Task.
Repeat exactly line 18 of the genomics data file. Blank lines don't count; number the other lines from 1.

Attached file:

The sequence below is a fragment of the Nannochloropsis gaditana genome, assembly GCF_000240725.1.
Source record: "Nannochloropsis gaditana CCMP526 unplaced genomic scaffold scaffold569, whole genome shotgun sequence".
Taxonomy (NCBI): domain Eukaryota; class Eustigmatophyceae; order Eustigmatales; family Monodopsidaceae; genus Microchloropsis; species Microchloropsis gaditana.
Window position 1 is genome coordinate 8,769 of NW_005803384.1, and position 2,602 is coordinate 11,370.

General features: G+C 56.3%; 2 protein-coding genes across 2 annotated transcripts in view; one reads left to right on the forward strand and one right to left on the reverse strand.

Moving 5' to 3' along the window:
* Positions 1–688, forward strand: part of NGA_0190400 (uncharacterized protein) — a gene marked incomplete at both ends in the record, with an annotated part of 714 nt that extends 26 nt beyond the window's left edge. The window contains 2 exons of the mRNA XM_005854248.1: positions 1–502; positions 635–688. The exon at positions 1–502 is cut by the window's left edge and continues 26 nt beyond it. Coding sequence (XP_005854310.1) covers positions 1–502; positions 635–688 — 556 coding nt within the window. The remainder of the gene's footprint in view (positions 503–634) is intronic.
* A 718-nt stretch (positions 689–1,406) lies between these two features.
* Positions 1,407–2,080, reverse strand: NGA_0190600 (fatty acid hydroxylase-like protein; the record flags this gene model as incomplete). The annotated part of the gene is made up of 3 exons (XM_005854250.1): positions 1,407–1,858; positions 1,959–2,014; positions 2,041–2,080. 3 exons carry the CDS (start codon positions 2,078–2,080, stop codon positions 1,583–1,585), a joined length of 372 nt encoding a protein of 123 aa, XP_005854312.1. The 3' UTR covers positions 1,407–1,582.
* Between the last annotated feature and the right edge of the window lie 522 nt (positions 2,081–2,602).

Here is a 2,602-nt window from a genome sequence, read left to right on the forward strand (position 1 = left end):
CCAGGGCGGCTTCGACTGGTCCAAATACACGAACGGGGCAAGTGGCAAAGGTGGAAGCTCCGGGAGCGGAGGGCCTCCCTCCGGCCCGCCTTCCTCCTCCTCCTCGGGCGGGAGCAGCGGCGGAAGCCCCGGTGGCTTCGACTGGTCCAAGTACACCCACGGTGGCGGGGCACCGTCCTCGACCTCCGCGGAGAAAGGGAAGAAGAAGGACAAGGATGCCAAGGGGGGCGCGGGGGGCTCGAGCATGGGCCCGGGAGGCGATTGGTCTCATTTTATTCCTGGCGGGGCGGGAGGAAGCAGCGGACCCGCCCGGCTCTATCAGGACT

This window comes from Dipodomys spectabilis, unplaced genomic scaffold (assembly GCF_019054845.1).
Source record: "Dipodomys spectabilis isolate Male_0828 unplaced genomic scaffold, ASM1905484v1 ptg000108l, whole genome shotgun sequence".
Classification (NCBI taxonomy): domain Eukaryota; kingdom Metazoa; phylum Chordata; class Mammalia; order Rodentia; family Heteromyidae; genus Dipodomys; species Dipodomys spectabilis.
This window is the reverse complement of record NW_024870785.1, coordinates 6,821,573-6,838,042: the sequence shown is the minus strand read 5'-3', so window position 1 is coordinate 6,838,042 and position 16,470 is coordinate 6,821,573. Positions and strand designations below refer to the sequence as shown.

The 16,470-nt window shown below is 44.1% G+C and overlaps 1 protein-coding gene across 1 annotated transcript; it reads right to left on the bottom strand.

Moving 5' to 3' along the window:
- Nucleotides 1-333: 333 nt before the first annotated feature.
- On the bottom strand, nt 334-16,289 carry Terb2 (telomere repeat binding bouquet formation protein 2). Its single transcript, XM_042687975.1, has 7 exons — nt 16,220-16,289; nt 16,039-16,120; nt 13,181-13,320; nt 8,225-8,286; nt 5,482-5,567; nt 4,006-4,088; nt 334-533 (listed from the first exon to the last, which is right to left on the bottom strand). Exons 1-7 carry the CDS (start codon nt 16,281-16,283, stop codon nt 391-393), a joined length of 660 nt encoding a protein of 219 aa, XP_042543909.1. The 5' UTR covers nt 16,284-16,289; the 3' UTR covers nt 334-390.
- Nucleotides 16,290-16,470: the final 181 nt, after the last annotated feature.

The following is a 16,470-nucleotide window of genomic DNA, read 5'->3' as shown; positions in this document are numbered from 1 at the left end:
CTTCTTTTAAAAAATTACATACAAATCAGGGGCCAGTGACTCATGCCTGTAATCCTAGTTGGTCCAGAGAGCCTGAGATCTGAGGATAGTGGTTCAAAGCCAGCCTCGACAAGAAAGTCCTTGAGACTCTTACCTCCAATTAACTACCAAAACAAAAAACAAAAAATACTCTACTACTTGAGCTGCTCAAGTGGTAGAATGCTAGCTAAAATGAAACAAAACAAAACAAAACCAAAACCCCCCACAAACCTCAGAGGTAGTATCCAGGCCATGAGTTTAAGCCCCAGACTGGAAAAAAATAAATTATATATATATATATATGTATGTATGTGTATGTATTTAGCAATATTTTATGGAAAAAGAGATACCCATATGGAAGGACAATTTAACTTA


Moving 5' to 3' along the window: